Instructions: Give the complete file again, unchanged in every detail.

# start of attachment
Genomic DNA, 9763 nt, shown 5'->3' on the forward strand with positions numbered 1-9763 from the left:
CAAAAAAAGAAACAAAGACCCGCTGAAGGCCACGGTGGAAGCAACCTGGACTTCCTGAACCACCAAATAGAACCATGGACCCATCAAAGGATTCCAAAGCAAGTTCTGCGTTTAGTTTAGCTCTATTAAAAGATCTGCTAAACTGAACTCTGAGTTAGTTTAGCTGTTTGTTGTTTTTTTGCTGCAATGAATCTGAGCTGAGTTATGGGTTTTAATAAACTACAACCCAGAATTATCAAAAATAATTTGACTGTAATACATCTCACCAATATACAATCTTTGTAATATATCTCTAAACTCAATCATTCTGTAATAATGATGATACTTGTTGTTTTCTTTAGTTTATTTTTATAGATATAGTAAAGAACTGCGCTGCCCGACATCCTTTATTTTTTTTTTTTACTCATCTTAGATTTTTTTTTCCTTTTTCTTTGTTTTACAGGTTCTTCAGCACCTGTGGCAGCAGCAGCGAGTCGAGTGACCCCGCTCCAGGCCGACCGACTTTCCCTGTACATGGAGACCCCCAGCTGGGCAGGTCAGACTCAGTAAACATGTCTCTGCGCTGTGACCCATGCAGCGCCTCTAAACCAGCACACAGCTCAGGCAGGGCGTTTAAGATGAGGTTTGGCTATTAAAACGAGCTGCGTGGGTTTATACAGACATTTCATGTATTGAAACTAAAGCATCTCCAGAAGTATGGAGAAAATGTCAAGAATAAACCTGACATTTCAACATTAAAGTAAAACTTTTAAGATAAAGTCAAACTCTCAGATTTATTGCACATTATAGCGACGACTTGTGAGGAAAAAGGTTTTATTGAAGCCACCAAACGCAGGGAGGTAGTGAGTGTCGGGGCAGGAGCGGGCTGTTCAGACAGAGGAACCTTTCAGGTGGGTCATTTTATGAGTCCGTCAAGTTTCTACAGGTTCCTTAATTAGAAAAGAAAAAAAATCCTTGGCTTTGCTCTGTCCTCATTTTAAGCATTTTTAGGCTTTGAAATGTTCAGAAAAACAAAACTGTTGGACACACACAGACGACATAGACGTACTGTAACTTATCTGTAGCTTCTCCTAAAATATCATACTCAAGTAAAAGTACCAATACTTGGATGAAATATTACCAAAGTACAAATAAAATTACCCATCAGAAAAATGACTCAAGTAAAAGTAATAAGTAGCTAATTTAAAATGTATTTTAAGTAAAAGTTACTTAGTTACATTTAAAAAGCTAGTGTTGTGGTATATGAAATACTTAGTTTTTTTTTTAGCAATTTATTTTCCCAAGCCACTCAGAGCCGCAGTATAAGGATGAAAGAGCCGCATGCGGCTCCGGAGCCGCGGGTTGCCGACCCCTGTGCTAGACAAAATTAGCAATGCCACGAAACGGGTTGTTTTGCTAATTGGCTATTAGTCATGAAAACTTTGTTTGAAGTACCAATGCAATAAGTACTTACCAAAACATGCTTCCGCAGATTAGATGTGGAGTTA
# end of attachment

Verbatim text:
Genomic DNA, 9763 nt, shown 5'->3' on the forward strand with positions numbered 1-9763 from the left:
CAAAAAAAGAAACAAAGACCCGCTGAAGGCCACGGTGGAAGCAACCTGGACTTCCTGAACCACCAAATAGAACCATGGACCCATCAAAGGATTCCAAAGCAAGTTCTGCGTTTAGTTTAGCTCTATTAAAAGATCTGCTAAACTGAACTCTGAGTTAGTTTAGCTGTTTGTTGTTTTTTTGCTGCAATGAATCTGAGCTGAGTTATGGGTTTTAATAAACTACAACCCAGAATTATCAAAAATAATTTGACTGTAATACATCTCACCAATATACAATCTTTGTAATATATCTCTAAACTCAATCATTCTGTAATAATGATGATACTTGTTGTTTTCTTTAGTTTATTTTTATAGATATAGTAAAGAACTGCGCTGCCCGACATCCTTTATTTTTTTTTTTTACTCATCTTAGATTTTTTTTTCCTTTTTCTTTGTTTTACAGGTTCTTCAGCACCTGTGGCAGCAGCAGCGAGTCGAGTGACCCCGCTCCAGGCCGACCGACTTTCCCTGTACATGGAGACCCCCAGCTGGGCAGGTCAGACTCAGTAAACATGTCTCTGCGCTGTGACCCATGCAGCGCCTCTAAACCAGCACACAGCTCAGGCAGGGCGTTTAAGATGAGGTTTGGCTATTAAAACGAGCTGCGTGGGTTTATACAGACATTTCATGTATTGAAACTAAAGCATCTCCAGAAGTATGGAGAAAATGTCAAGAATAAACCTGACATTTCAACATTAAAGTAAAACTTTTAAGATAAAGTCAAACTCTCAGATTTATTGCACATTATAGCGACGACTTGTGAGGAAAAAGGTTTTATTGAAGCCACCAAACGCAGGGAGGTAGTGAGTGTCGGGGCAGGAGCGGGCTGTTCAGACAGAGGAACCTTTCAGGTGGGTCATTTTATGAGTCCGTCAAGTTTCTACAGGTTCCTTAATTAGAAAAGAAAAAAAATCCTTGGCTTTGCTCTGTCCTCATTTTAAGCATTTTTAGGCTTTGAAATGTTCAGAAAAACAAAACTGTTGGACACACACAGACGACATAGACGTACTGTAACTTATCTGTAGCTTCTCCTAAAATATCATACTCAAGTAAAAGTACCAATACTTGGATGAAATATTACCAAAGTACAAATAAAATTACCCATCAGAAAAATGACTCAAGTAAAAGTAATAAGTAGCTAATTTAAAATGTATTTTAAGTAAAAGTTACTTAGTTACATTTAAAAAGCTAGTGTTGTGGTATATGAAATACTTAGTTTTTTTTTTAGCAATTTATTTTCCCAAGCCACTCAGAGCCGCAGTATAAGGATGAAAGAGCCGCATGCGGCTCCGGAGCCGCGGGTTGCCGACCCCTGTGCTAGACAAAATTAGCAATGCCACGAAACGGGTTGTTTTGCTAATTGGCTATTAGTCATGAAAACTTTGTTTGAAGTACCAATGCAATAAGTACTTACCAAAACATGCTTCCGCAGATTAGATGTGGAGTTA